The wedding itself was wonderful and, being a bit of an introvert, I found myself at the centre of attention being pursued relentlessly by a crazy photographer and an even crazier video cameraman with the words “just pretend I’m not here” ringing around my head for the entire day. There were so many guests that one trip to the toilet took about 45 minutes as I had to stop and chat to everybody between the toilet and my table.
I sang Save your Love by Renee and Renato to my new wife – as a joke, while kneeling on one knee with a rose between my lips, much to the amusement of everybody there.
While it was a totally special day, I cringe when I think of all the money spent because, sadly, the marriage didn’t survive.
And I still have a feeling of guilt, that simply refuses to go away.
Nevertheless, I have been to many weddings in my life and I have had a thoroughly relaxing and enjoyable time at each and every one of them. And equally, I have joined in a few stag parties too, without the fear of being stripped naked, tied to a lamppost and prodded by passers-by. I have even been the crazy video cameraman saying “just pretend I’m not here” to the bride and groom who asked me to do it for them. I thought my efforts were rubbish but they loved it and insisted on keeping the entire tape – including the bits I wanted to edit out.
The stag party, these days, has become more than a rite of passage – it is an major ordeal that has to be survived; all of your mates are with you and you absolutely know that every single one of them wants to make you drink so much alcohol that you can barely recall your own name – which I suppose is a good thing given the inevitable public humiliation that will follow.
When did stags start travelling abroad for weekends and sometimes an entire week of total debauchery and humiliation? Who made the decree that the stag party would cost an arm and a leg? With the hen party and wedding also costing an arm and a leg, it kind of leaves the poor bride and groom utterly limbless and wallowing in debt before they have even begun.
That said, I love a good wedding and the vast majority have not been as disastrous as mine was. On the contrary in fact – only one or two have failed to survive.
I am all for other peoples' weddings – but not another one for myself.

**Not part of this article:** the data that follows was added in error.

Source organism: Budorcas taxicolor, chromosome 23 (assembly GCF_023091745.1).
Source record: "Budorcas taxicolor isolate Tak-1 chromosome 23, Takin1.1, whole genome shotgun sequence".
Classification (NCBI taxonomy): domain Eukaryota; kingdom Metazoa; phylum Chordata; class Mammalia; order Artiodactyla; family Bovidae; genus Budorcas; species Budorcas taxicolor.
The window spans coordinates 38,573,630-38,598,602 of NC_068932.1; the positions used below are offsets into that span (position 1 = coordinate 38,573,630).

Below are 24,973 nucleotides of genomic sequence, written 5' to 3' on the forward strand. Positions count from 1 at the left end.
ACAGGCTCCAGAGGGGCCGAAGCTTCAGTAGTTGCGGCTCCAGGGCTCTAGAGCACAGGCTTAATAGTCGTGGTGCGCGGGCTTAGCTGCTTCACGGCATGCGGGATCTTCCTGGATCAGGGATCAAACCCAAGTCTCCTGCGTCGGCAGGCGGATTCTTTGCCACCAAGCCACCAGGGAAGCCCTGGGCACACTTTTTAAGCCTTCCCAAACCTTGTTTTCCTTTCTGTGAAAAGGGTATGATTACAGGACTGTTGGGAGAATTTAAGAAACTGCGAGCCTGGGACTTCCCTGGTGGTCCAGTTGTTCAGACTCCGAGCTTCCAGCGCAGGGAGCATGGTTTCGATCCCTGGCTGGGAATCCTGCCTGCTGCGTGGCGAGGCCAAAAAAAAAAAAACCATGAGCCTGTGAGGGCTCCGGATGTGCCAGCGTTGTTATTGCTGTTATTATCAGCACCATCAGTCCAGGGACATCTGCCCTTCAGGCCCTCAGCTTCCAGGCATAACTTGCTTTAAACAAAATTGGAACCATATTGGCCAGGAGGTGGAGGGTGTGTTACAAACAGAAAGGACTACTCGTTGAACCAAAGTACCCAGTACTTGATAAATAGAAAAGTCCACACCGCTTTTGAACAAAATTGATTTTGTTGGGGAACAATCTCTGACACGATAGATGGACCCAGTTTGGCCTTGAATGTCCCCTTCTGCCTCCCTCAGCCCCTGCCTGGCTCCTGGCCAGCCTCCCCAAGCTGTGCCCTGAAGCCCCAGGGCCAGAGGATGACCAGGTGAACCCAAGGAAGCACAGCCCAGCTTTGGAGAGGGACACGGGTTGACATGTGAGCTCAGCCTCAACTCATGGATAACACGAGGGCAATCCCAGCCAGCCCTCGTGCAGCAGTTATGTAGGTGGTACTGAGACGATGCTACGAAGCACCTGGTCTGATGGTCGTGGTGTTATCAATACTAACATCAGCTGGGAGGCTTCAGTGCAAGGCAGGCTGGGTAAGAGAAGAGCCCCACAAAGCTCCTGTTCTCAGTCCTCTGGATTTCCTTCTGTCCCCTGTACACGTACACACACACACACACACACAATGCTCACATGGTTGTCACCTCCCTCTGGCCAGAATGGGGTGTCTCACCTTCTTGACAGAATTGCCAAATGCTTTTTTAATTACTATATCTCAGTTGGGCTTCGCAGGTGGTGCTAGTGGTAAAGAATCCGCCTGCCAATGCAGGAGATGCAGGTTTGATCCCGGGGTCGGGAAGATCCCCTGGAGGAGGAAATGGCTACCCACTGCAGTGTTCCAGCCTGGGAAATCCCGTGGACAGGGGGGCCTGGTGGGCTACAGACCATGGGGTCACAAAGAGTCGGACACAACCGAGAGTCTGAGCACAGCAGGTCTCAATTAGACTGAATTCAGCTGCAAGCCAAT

Every time Mrs PM and I go to a wedding we are inevitably asked “When are you two going to tie the knot?”
The thought of being a stag again at my age fills me with dread and I wonder whether I could survive. Also, we would have to pay for the entire thing and given the astronomical cost of weddings these days, I simply cannot justify the expense.
Mrs PM thinks the same, thankfully. We have been together for 15 years and we are both content with our lives together exactly as they are. If I were to get married again, I would make sure that it was a very tiny event with only our closest friends and family in attendance. Either that or jet off to Las Vegas and let Elvis marry us.
In fact, if the truth be known, I would rather get on a plane and enjoy a first class round the world holiday than spend (probably more) money on another enormous wedding like my first.
That said, with two sons I daresay that I will have to hand over a vast wedge of cash to help them out when they inevitably seek matrimony themselves. And if called upon, I won’t be like Scrooge and be a miserable old git reminiscing about my own past; I will be extremely happy and be the most enthusiastic father I can be.
It’s a shame, actually, that etiquette dictates that I can’t make a speech myself – I doubt my sons would let me anyway, thinking that I would no doubt try to humiliate them in my own inimitable and puerile way.
The truth is I probably would – but I would also be extremely happy to tell them how proud I am.
That is – as long as I don’t have to go on their stag parties.
How about you, dear reader – are you a fan of marriage?
Do you think that two people in love have to get married or is it fine to live together?
Does marriage really matter?
I would be interested in your thoughts.